Sunday, February 18, 2007

He/She's My Black Leader??

I've noticed that there are many black men and women out there who have positioned themselves as Black Leaders. To me it is a noble gesture of these individuals to expose themselves to the media, public opinion and any other forces to help uplift the Black Community and even the Black GBLT Community. They subject themselves to much ridicule and sometimes danger.

Unfortunately, I have seen too often that some of these self-proclaimed leaders tend to change from the Nobel Fighters to the Narcissistic Sponges. They become media seekers looking for fame at every corner. Yes in many instances they are getting a much needed message out to the public. The messages are the buttons that push society into some sort of action. Be it thought or physical the messages cause one to act. I ask you to think about these messages. Are these really the messages that you are interested in or are they the messages that cause the most controversy and media attention of the day.

What is it that changes these leaders path? Is it their desire to be heard by the white mainstream or even the white gaystream? Is it white people that still control what is credible for us? How do they accomplish this? Is it the promise of fame, the lure of recognition or simply the desire to be famous by any means necessary.

I know that those in the limelight do not always have the ability to give attention to all they come in contact with. However, I do believe that these leaders should have some sense of loyalty to those that have helped in catapulting their careers. Sadly I don't see that enough. What I do see more of is the me me syndrome. Can you do something for me? Are you of the ilk that I should associate myself with? Can you help get me recognized? When these questions are asked it is undeniable that this leader is not a leader that seeks to support his community. He's a leader that hopes to further his financial and public image. Some people just want to be famous.

If it is in your heart to be a leader then monetary or media gain should not be a factor. You'll be a leader because what you say and do are what needs to be heard and done, those who hear you trust you and believe that you have others interests in mind. Don't be one of those leaders that talks to you when you can do something for them or introduce them to someone that can help further their career and once they've achieved whatever it is they forget how they got there.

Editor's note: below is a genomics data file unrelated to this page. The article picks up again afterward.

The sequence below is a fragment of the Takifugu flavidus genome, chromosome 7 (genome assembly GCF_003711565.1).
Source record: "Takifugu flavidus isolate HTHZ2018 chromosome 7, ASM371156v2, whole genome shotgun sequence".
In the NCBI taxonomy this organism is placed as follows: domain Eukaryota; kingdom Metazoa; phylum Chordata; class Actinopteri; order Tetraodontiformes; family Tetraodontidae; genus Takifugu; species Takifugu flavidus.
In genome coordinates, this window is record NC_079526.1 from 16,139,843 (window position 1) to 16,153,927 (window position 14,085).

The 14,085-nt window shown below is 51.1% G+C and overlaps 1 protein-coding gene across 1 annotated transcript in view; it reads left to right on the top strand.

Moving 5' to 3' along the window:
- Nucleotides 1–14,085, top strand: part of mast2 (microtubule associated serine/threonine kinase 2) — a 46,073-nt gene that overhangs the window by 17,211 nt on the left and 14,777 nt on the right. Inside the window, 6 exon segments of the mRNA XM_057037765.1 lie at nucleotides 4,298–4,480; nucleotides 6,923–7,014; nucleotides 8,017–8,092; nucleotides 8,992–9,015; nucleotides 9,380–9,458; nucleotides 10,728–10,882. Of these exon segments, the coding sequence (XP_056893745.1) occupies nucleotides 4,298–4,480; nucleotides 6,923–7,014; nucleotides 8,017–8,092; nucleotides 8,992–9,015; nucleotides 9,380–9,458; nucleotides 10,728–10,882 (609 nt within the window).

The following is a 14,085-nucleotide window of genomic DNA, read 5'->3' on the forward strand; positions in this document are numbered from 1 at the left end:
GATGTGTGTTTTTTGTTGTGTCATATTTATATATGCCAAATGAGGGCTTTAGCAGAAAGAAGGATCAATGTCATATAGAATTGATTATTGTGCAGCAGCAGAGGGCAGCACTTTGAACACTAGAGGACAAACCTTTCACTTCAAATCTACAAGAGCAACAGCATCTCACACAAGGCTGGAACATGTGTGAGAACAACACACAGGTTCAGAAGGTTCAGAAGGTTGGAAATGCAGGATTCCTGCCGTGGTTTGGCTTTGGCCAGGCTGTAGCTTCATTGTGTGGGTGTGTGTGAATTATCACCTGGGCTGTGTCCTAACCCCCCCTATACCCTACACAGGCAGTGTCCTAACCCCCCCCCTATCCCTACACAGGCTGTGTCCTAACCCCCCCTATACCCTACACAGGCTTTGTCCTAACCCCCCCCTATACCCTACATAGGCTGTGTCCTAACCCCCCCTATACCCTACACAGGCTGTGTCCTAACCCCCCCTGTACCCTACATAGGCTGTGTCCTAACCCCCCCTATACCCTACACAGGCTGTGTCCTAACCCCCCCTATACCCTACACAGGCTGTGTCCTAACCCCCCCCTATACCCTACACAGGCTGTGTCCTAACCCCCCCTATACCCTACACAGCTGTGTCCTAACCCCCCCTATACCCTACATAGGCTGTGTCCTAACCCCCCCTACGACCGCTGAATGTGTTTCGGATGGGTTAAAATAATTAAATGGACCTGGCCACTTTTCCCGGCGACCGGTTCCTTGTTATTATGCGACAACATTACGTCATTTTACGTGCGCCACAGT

If you believe that I'm off base tell me. Do we need leaders? What are the characteristics of a true leader?

I believe that we are all leaders. Our attempts may not be to lead an entire community. Our actions lead those around us by the positive influence that we project. We can lead those around us by sharing our experiences and knowledge so that it impowers others to make choices that better one's life.


BronzeBuckaroo said...

You aren't off base in any way. I've written the same thing myself in choice words. I know. I know. I talk of brotherhood among black gay men to much. But, like you I worry. I see so many networking clicks or clicks having to do with status, education, money, and etc. among black gay men, especially here in the blogosphere. "What can you do for me?"

I'd like to see brotherhood and sisterhood among black gay and lesbian folks, a sense of community. Maybe I want it to much sometimes.

blkbutterfly said...

"Some people just want to be famous."--- i think this statement summed up it very well. being a leader and being famous are oftentimes synonmous, but the differece between the two are the person's intentions.

in this day and age, i'm not sure if there will (or should) be a figure who speaks for the masses. like you said, we have the power to be leaders in our own spheres of influence. as cliche as it may sound, we must be the change we want to see in the world.

glad you're back, by the way! :-)

WhozHe said...

Hopefully, true altruism is still possible in our community. Without it we will always be subjected to a man/woman's personal agenda once in a position of leadership.